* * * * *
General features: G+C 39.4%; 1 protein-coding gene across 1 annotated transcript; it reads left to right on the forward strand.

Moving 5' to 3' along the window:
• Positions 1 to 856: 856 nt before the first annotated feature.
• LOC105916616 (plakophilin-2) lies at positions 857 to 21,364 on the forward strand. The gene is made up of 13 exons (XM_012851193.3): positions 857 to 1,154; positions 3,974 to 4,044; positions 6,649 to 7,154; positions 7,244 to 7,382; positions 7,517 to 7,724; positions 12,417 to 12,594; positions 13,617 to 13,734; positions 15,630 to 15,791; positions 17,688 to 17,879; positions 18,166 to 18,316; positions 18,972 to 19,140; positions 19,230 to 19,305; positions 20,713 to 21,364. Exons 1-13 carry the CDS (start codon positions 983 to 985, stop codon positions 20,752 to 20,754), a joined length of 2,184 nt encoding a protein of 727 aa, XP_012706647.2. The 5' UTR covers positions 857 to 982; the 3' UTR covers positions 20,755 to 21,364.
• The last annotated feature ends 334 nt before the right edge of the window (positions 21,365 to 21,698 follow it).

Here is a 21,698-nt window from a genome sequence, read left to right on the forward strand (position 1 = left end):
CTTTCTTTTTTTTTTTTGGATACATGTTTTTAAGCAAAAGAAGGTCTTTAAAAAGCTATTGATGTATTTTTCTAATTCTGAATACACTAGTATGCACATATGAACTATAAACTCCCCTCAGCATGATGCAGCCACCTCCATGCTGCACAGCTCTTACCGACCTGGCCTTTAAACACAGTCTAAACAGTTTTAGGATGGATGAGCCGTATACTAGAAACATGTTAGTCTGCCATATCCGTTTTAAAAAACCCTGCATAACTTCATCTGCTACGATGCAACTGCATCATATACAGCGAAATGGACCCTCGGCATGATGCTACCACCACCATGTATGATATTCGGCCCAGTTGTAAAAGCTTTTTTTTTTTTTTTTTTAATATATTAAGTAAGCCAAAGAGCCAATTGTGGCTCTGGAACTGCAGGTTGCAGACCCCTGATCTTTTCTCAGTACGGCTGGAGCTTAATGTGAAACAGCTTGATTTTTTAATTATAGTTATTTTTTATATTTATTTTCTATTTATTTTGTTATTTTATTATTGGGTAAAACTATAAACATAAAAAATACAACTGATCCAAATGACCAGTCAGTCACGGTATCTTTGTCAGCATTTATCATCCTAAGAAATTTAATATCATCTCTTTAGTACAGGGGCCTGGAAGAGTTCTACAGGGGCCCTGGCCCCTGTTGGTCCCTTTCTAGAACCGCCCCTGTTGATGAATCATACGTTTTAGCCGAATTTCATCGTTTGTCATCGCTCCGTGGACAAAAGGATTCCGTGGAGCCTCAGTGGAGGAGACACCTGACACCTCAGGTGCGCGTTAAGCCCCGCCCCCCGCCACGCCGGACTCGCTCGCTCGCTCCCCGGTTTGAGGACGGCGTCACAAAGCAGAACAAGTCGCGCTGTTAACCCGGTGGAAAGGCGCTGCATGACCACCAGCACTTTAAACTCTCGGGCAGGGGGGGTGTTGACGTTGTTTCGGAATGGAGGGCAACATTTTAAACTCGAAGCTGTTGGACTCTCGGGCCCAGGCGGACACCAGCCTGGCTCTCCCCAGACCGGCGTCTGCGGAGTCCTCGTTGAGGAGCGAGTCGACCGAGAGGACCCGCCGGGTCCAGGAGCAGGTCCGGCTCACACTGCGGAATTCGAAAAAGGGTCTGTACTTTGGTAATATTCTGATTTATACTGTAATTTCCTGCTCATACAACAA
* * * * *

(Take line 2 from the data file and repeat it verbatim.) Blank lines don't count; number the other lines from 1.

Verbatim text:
Moving 5' to 3' along the window: